European Movement UK

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In early May 2011, borth France and Italy requested the European Commission to adapt the Schengen rules, abolishing border checks within the EU and proving crucial for the free movement principle, cornerstone of the EU’s economic and legal system.

A few days later, the European Commission tabled a proposal to revise the Schengen system and to allow for temporary border checks to be re-installed between Member States. Barroso, the Commission’s president, held that “Reintroducing border controls is not a desirable development for Europe, neither in the current circumstances, nor for the future challenges that we will face sooner or later. It should be an absolute last resort.” The proposal was warmly welcomed by the Green party in the European Parliament and by the European People’s party, although it was strongly critisized by the European Socialist and Liberals.
Further, Denmark decided on 11 may to rebuild its border checks in its ports and airports, and to re-open its border control points with Germany and with Sweden (to which Denmark united by a bridge).

On the one hand,a possible re-establishment of border controls within the Union, even if temporary and applied as a measure of last resort, clearly goes against the aim of Schengen to provide a free circulation area within the EU and the Schengen Members. Such measures would severely hinder free trade and free movement provisions, which are amongst the EU’s key principles. Further, the adoption of such measures implictly shows a lack of trust between Member States, especially regarding the way some of them protect the Union’s external borders.

On the other hand, some argue that national authorities should protect themselves against cross-border crime and against massive fluxes of illegal immigration (as under the current Schengen system, once these have gained initial access to the EU’s territory, they are entitled to free movement and can go to other EU Member States), and the only and most effective way to achieve such protection is with the installment of border check points and border controls.

What do you think? Is the Commission’s proposal a step backwards or a step forward? Do you prefer a free Europe or a highly securitized Europe

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Comments

  1. I think the language is too vague. What is a “last resort”. With the rise of populist parties “last resorts” could become increasingly common for purely populist reasons.

    You are completely correct aout the lack of trust between memeber states. That is what the last couple of months have shown more than anything.

    Dark day for the Commission.

    http://thebearslair.blogactiv.eu/

  2. Very regressive. Where does the logic end? Checks between provinces and semi autonomous areas within nation states? Between Scotland and England? Flanders and Wallonia? Road blocks wherever we want to tighten the net even further? When I think back to the pre-schengen or even Berlin Wall days and all its controls I cant believe we would want to re-build barriers rather than work to dismantle more of them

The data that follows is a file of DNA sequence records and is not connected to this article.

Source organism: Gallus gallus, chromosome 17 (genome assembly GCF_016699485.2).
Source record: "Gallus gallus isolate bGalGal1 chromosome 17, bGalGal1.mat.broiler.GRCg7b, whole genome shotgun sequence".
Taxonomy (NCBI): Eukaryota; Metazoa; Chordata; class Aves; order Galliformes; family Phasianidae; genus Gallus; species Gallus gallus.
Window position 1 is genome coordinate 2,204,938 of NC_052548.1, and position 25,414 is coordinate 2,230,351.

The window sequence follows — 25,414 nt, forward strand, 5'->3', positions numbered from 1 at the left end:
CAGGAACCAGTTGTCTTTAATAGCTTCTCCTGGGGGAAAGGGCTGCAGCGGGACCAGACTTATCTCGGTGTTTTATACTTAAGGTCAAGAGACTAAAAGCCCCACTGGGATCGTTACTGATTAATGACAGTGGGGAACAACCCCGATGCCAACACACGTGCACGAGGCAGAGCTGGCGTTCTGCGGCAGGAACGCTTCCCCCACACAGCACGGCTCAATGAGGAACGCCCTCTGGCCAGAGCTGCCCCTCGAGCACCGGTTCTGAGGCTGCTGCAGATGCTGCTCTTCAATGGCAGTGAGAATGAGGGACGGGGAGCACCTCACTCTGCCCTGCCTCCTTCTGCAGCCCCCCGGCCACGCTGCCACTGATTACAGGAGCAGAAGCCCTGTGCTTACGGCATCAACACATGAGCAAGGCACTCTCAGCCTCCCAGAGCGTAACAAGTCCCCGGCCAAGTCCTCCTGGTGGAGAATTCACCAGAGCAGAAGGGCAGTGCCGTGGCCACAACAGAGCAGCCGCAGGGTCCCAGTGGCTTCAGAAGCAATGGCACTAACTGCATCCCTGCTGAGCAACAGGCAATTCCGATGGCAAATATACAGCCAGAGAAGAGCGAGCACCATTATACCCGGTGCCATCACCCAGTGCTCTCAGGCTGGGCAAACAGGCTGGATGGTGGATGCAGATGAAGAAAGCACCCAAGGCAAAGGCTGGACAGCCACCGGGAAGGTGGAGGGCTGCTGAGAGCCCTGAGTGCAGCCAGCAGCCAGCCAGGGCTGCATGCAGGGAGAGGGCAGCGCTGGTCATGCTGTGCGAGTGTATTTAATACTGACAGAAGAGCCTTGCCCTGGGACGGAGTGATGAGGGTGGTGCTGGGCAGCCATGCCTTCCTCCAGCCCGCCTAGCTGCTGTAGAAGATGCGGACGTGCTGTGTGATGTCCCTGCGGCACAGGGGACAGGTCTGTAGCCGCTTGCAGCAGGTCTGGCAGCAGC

3. This is the ridiculous denial of the main philosophy of the existence of the EU. The presented threat of the illegal immigration has been here always which is not the right argument pro. I feel very sorry for this, the lack of trust is evident.

  4. Thought-provoking blog entry. I discovered four typos, though:

    ‘borth’; ‘critisized’; ‘hand,a…’; ‘installment’; and there’s no gap between the second and third paragraphs

    I think the EU needs to adjust its border policy to current political climate. The EU should fulfill her role as refuge provider, but it needs to be done through a regulatory framework, and not through haphazard border-leaping.

  5. Massive fluxes of illegal immigration are not so massive when you compare the real number of “illegal” immigrant to the number of other immigrants or migrants inside EU.
    Anyway, if authorities can not avoid illegal immigration from outside EU, how will they avoid movements inside, without “massive” expenses and troubles for legal EU residents and EU economy?
    This is just a bad idea of politicians who have no more other efficient way to get votes.

  6. Yesterday 05.19.2011 time 21, i was met with systematic border control in Gedser, Denmark.
    The cars were lined up , questions asked, cars searched, I had to identify myself, and the checked me. Police was not present. They did not search for anything specific , narcotics ect – no dogs vere present .
    I was delayed 30 to 40 minutes.
    I strongly protest against this behaviour.
    Please stop this. It is a waste of time and money and it is an expense on top of our tarade and transport.
    I will be prepared to make a lot of noise andf trouble every time i meet this stupidity.
    Many greetings Jacob Schønberg

  7. Please don’t let us go back to the stupid time-wasting border controls. As a student I hitch-hiked through many European countries. Staying in Salzburg I went to swim in Konigsee (Germany) every day for a week. Each time it was necessary to clear border control between Germany and Austria twice- 4 checks for each visit. Then on one occasion I had somehow omitted to have my passport stamped… It took an hour to sort this out, solved by stamping it with the previous days date! How happy now to travel anywhere with no such stupid controls. Surely the solution is tighter entry controls at the borders of the EU for non-EU citizens?

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